Throwing for Speed- Off the Wall Part 2

This is an installment of the Off the Wall series, detailing training methods for improving your speed climbing without consistent access to a speed wall.

In the testing article a few weeks ago, I wrote about using the between the legs forward and over the head backwards tests to gauge power development. To recap: they are simple, easy to measure, and correlate highly with speed and power.

For today’s article, lets take a look at a few different throws and how to incorporate them into your training to assist with your speed and power development.


Basic medicine ball throws have a place in your training during any phase of training. These simple to learn exercises develop high levels of power and are also useful for testing purposes.

There are multiple places in a training session where these can fit in well. Below are some places as well as some general volume guidelines.
  1. At the end of your warm up in order to prime your body to be explosive. 
    1. ex: 2-4 sets total with each set consisting of 2-3 throws
  2. As an auxiliary exercise after your main work out. Since they are less complex than speed climbing, sprinting, and plyometrics, they are a great way to add high quality volume to your session or training cycle when coordination begins to suffer due to fatigue that has accumulated during the session/cycle.
    1. ex 4-6 sets of 3-5 throws each
  3. As a replacement for Olympic lifts. Not everyone wants to Olympic lift (although I would argue it is one of the best lifts you can do as a speed/power athlete). You may also feel like you have inadequate coaching available to teach yourself the lifts. Heavy medicine ball throws can be a great substitute in order to build power through triple extension of the ankles, knees, and hips. 
    1. ex: 6-8 sets of 3-4 throws. OHB or BLF only (to mimic the triple extension of the Olympic lift).I typically aim for 6 sets of Olympic lifts per session. As the medicine ball is less intense, I adjust upward depending on quality. If throw speed/distance drops, stop the session.
  4. As a "recombobulator".  A what? It puts your body back together and in sync. Heavy lifting (greater than 85% of 1 rep maximum) can cause some dis-coordination. Ending your lifting session with 3-4 sets of medicine ball throws can help reestablish that coordination and facilitate your recovery before your next session. This was originally taught to me during one of my more in depth speed specialist certifications for track and field. While I'm not sure of any studies that have been done on this effect, anecdotally I have seen its value with myself and my athletes.
    1. 2-4 sets of 2-4 throws. Volume isn't the goal. The goal is to give the body a firing pattern to end on that more closely resembles the sport.
  5. During injury rehabilitation. The goal of rehab is to gradually return intensities to those seen in the sport. Medball throws are a great and safe way to start adding high intensity to a workout when rehab has reached the appropriate place to reintroduce high intensity.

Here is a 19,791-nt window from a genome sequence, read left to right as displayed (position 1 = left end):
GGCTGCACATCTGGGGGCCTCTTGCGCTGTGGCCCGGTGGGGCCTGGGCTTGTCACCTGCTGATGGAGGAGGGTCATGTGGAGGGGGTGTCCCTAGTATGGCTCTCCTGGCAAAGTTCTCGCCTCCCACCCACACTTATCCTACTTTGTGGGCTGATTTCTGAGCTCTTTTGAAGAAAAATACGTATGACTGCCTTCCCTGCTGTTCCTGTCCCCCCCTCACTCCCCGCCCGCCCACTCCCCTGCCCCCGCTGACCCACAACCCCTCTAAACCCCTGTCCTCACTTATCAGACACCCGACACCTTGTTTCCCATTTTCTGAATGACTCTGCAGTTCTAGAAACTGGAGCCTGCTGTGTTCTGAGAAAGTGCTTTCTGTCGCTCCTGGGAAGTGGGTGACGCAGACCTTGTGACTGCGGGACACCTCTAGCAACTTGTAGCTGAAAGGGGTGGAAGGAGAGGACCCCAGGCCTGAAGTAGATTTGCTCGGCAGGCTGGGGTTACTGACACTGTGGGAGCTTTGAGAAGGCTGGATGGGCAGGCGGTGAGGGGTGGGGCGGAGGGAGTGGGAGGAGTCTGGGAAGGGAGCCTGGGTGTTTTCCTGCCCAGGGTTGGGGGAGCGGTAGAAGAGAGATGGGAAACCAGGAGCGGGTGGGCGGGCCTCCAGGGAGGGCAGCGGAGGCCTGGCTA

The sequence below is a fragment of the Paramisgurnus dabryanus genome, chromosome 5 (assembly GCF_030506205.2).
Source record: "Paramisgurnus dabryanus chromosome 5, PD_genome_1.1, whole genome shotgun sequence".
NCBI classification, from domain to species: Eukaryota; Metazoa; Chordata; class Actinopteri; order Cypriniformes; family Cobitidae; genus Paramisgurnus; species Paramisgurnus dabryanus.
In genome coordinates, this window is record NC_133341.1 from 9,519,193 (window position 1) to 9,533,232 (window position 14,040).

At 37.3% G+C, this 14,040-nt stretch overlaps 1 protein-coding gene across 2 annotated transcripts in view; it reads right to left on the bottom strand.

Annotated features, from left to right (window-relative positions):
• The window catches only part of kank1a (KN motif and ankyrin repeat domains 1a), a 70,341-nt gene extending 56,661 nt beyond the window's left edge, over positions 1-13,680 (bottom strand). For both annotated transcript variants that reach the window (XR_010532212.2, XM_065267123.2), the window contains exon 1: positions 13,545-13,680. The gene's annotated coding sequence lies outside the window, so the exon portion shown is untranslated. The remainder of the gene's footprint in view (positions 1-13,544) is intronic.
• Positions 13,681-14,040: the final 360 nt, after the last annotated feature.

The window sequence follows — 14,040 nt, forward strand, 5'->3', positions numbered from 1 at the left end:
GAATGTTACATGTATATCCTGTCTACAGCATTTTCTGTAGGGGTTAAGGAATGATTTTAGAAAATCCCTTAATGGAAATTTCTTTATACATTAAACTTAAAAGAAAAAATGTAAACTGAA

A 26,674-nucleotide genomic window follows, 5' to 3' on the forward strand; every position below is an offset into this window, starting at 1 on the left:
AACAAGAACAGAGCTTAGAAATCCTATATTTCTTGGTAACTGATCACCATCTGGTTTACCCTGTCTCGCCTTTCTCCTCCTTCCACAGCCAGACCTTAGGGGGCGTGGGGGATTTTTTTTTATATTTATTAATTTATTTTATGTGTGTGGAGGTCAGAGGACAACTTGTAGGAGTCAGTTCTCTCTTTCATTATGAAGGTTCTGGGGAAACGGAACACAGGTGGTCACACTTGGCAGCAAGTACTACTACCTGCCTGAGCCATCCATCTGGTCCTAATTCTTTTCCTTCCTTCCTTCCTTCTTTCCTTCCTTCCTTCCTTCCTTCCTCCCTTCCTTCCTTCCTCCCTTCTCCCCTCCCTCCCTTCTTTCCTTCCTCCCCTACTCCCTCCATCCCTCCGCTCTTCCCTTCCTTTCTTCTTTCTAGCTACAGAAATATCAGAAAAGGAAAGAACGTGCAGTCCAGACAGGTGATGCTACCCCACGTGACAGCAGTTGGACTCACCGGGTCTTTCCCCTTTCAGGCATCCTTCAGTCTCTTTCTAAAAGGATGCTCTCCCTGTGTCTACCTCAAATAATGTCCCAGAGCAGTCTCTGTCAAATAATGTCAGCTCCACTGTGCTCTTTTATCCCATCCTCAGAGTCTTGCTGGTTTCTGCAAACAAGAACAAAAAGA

1. This will vary as it may only be a piece of a workout, or depending on the injury it may be the entire workout.

The Basic Throws

Over The Head Backwards

Between The Legs Forward

Step Forward Chest Pass

Front Slams


Advanced throws add intensity to the throws in order to further adaptation. In some cases this is done by adding a hop or a drop from elevation prior to the throw. This hop or drop adds eccentric loading to the throw, increasing the amount of force that need to be used to overcome the inertia of the medicine ball. These would typically as an auxiliary exercise after the main workout with the same volume as you push deeper into your season and need a new stimulus to further adaptation.

In the case of the descending medicine ball throws, you are playing around with your nervous system by starting with a heavy medicine ball and using subsequently lighter balls with each throw. These can be incorporated as a finish to your warm up or as an auxiliary exercise.

Single Hop OHB

This is identical to the over the head backwards throw, however you begin the movement with a hop in order to create a larger eccentric load at the beginning of the throw.

Single Hop BLF

This is also identical to the BLF, except with a hop in order to add more loading.

Descending Ladder Throws

Descending ladder throws are one of my favorites in order to keep power output high. For these, you will line up multiple medballs of different weights. You will start your set with the heaviest ball and use a smaller one for each additional throw in your set. As your body begins to fatigue, the lighter load will allow you to maintain the speed of your throw.

These are my favorite throws to assist in building speed and power. Do you have any favorites? Let me know in the comments!

Post a Comment